Alternative agriculture and rural development: A case study of sugar beet cultivation in Kenya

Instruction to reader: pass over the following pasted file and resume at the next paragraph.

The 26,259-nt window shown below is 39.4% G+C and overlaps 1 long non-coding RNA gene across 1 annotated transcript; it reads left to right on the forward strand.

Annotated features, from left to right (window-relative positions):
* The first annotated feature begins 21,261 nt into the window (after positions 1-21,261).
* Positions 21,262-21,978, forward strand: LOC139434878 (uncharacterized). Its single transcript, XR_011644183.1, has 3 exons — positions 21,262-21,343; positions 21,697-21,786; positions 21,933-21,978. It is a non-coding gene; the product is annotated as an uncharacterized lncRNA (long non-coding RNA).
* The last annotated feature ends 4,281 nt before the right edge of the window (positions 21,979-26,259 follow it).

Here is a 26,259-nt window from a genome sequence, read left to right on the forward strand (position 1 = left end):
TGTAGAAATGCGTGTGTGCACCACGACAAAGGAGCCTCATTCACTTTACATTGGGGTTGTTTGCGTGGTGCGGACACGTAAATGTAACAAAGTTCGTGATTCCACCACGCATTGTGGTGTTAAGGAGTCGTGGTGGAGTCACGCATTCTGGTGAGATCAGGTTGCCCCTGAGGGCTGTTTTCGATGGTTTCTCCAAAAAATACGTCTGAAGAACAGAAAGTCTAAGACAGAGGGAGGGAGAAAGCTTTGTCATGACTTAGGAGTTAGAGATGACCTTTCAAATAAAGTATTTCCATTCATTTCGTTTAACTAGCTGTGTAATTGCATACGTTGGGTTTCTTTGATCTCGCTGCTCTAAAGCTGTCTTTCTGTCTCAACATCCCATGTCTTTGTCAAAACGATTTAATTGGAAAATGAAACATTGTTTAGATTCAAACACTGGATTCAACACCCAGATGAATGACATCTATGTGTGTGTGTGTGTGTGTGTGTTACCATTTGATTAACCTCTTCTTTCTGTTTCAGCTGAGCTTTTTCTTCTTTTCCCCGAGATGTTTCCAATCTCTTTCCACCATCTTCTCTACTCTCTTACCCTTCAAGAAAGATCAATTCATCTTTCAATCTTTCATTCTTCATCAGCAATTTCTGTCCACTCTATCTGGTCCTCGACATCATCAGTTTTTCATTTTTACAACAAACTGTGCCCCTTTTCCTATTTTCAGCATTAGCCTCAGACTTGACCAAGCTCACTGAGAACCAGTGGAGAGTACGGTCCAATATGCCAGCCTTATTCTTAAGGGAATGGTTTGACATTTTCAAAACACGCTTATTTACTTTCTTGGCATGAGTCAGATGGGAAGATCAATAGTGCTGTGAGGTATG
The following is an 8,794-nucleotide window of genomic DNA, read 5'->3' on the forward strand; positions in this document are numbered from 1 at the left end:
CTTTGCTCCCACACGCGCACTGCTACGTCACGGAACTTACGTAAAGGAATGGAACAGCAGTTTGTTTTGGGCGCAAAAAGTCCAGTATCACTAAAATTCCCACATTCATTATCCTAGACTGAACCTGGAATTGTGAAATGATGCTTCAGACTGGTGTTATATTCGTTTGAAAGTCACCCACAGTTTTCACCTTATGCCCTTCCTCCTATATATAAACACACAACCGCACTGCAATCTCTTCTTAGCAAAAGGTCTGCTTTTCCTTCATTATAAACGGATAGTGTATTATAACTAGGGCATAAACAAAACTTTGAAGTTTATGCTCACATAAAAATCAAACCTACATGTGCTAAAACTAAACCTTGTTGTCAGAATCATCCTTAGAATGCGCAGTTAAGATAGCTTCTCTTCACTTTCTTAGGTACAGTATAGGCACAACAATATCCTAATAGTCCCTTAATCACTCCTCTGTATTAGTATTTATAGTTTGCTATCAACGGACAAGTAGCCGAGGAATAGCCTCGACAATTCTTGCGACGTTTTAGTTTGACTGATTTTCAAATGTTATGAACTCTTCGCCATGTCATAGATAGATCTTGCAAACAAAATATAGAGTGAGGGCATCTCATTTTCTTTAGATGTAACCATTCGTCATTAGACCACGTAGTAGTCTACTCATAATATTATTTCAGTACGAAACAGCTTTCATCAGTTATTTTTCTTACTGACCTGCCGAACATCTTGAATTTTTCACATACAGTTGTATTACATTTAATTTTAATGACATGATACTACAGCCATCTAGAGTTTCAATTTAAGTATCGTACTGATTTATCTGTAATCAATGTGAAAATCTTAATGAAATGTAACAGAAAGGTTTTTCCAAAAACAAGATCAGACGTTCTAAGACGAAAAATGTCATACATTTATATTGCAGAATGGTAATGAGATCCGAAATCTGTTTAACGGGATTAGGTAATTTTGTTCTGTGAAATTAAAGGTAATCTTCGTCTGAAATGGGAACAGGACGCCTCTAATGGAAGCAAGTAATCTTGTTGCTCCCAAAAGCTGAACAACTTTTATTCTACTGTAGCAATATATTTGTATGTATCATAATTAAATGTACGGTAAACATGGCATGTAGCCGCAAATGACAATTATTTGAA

Abstract: Land use change has been observed to cause profound impacts on sustainability, particularly when the change is not well planned and co-coordinated. In Kenya the government is promoting diversification of crops to embrace high value crops and drought resistant crop varieties in efforts to reduce poverty in rural areas. Sugar beet is one of the crops considered as an option in this context. Adoption of new crops entails a land use change and hence potentially can affect the sustainability of the farming system if not rationally introduced. Therefore planning for rational shifts in crops cultivated is essential in promoting sustainable use of the natural and human resources. For this rational shift to take place a land evaluation is vital for assessing the potentials and constraints applying to different crops. The land evaluation should include the assessment of the physical and socio-economic potentials of the land. The aim of this thesis project was to assess the potentials and challenges for sugar beet cultivation in Kenya and its impacts on rural development and poverty reduction for the rural households. The outcome of the study indicated that there are prospects for sugar beet cultivation and adoption in the study area, the Nyandarua District in central Kenya. These prospects include not only physical land suitability – an adequate land area is suitable for sugar beet cultivation and a high sugar beet yield can be attained – but also socio-economic prospects, in the sense that farmers are aware of many positive properties of sugar beet cultivation and are willing to grow it. The analysis of sugar beet profitability indicated that if a local market with reasonable prices can be established, sugar beet can potentially increase and stabilize household net income. However some socio-economic factors, mainly the affordability of sugar beet production cost and the lack of appropriate farming technologies, may present challenges for widespread sugar beet introduction, particularly among farmers with low and medium incomes. The benefits of sugar beet cultivation, like that of any other crop with high start-up costs, are likely to be skewed towards the high income farmers. It is necessary for government and other stakeholders to intervene to ensure external support with affordable credit sources if sugar beet is to aid in pulling the many poor smallholder farmers out of poverty. Alternative agriculture with introduction of new crops is thus not a sufficient strategy to address problems of poverty and unemployment. Any successful strategy must be broad, including alternative agriculture and other growth and development strategies. Provision for the entire necessary infrastructure is vital for any successful implementation.

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